Sérgio de A. Nishioka, Miguel T. Jorge, Paulo Vitor P. Silveira and Lindioneza A. Ribeiro
Centro de Ciências Biomédicas da Universidade Federal de Uberlândia, Uberlândia, Brazil.
ABSTRACT: The case of a man bitten by a South American rattlesnake (Crotalus durissus) and who developed an abscess at the site of the bite is reported. Abcesses are a rare complication of this type of envenoming, possibly due to the lack of a strong cytotoxic action of Crotalus durissus venom.
Key-words: Crotalus durissus. Rattlesnake. Snake bite. Soft-tissue infection.
RESUMO: Relata-se o caso de um acidente ofídico por Crotalus durissus que apresentou como complicação abscesso no local da picada. Abscessos são uma complicação rara deste tipo de acidente, possivelmente porque o veneno de serpentes da espécie Crotalus durissus não apresenta uma forte ação citotóxica.
Palavras-chaves: Cascavel. Crotalus durissus. Infecção de partes moles. Picada de cobra.
Abscesses are a complication of rattlesnake bite in the United States, but have not been reported in South America, where rattlesnakes are represented by a different species, Crotalus durissus. Envenoming by South American rattlesnakes result in systemic but not severe local envenoming4 7. We report here a case of soft-tissue infection following a South American rattlesnake bite and comment on the rarity of this finding.
A 38-year-old man was bitten on his left foot by an 86cm wild rattlesnake, later identified as Crotalus durissus collilineatus. He did not use a tourniquet nor interfere with the bite wound in anyway, nor did he receive local treatment before arriving at the hospital, where he was given 12 ampoules of Crotalus antivenom (Butantan Institute, São Paulo, Brazil) which were administered intravenously seven hours after the bite. He had the classical manifestations of South American rattlesnake envenoming4 7, including severe myalgia, dark urine, palpebral ptosis, and ophthalmoplegia; however, he did not develop renal failure, and was discharged virtually asymptomatic after 5 days. During his stay in hospital the patient had no evidence of an inflammatory process at the site of the bite, but he did complain of local pain during the first day, and of local numbness which persisted until the day of his discharge. The patient returned a week later for a follow-up visit, complaining that in the previous days he had noted pain, swelling and redness at the site of the bite and that, later, a blister appeared there. He denied having used any drug, locally or systemically, and he had no fever during this period. Examination of his left foot revealed the presence of a blister below his left ankle, with no inflammatory signs.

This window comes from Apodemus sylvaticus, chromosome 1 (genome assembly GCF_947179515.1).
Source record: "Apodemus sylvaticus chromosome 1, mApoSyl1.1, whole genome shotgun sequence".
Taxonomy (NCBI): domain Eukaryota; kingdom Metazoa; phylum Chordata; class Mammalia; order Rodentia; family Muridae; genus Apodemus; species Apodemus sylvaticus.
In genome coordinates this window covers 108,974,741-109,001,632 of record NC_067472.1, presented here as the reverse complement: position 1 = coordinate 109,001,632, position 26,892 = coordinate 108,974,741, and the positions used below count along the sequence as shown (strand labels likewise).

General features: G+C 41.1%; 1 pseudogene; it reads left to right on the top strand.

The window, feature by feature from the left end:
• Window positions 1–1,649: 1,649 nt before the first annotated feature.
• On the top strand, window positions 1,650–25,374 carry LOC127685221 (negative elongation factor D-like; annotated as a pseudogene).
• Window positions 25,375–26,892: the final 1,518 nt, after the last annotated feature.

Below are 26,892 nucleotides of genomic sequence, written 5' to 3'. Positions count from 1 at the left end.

The blister was aspirated, and its content was sent for microbiological study. Culture of this fluid for aerobic bacteria was positive for Escherichia coli and Staphylococcus aureus. The former was sensitive in vitro to ampicillin, aminoglycosides, fluoroquinolones, first, second and third generation cephalosporins, carbapenems, aztreonam and piperacillin-tazobactam, and was resistant only to trimethoprim-sulfamethoxazole. The strain of S. aureus was resistant to tetracycline and clindamycin, and sensitive to oxacillin, erythromycin, trimethoprim-sulfamethoxazole, rifampicin, aminoglycosides, first, second and third generation cephalosporins, glycopeptides, fluoroquinolones, carbapenems and piperacillin-tazobactam. The patient did not receive antimicrobial therapy and recovery was uneventful.
In South America soft-tissue infection is a well-known complication of patients bitten by lance-headed vipers (genus Bothrops), whose venom has strong cytotoxic action which may favour the growth in the injured tissue of bacteria inoculated from the venom and fangs of the snakes. Enterobacteria such as Morganella morganii and Escherichia coli, and anaerobes have in the past been the most commonly species isolated from abscesses complicating Bothrops bites, whereas Gram positive cocci such as Staphylococcus aureus are apparently of less importance5 6. Anaerobes and Gram negative rods have also been isolated from the venom, fangs, fang sheaths and saliva of wild and captive lance-headed vipers3, South American and North American rattlesnakes1 2, and from other snakes from outside the American continent8.
Soft-tissue infection can be an important complication of snake bite with local envenoming. This effect rarely occurs in bites by South American rattlesnakes, although its occurrence may have been underestimated because of insufficient follow-up, or underreported because the cases are mild and self-limited as described here. Given that bacteria are commonly found in the venom and mouth cavities of several genera of snakes, the lack of strong cytotoxic action of the venom of South American rattlesnakes is probably the most likely explanation for the rarity of local infections following their bites. The prophylactic use of antibiotics following South American rattlesnake bite should not be recommended.
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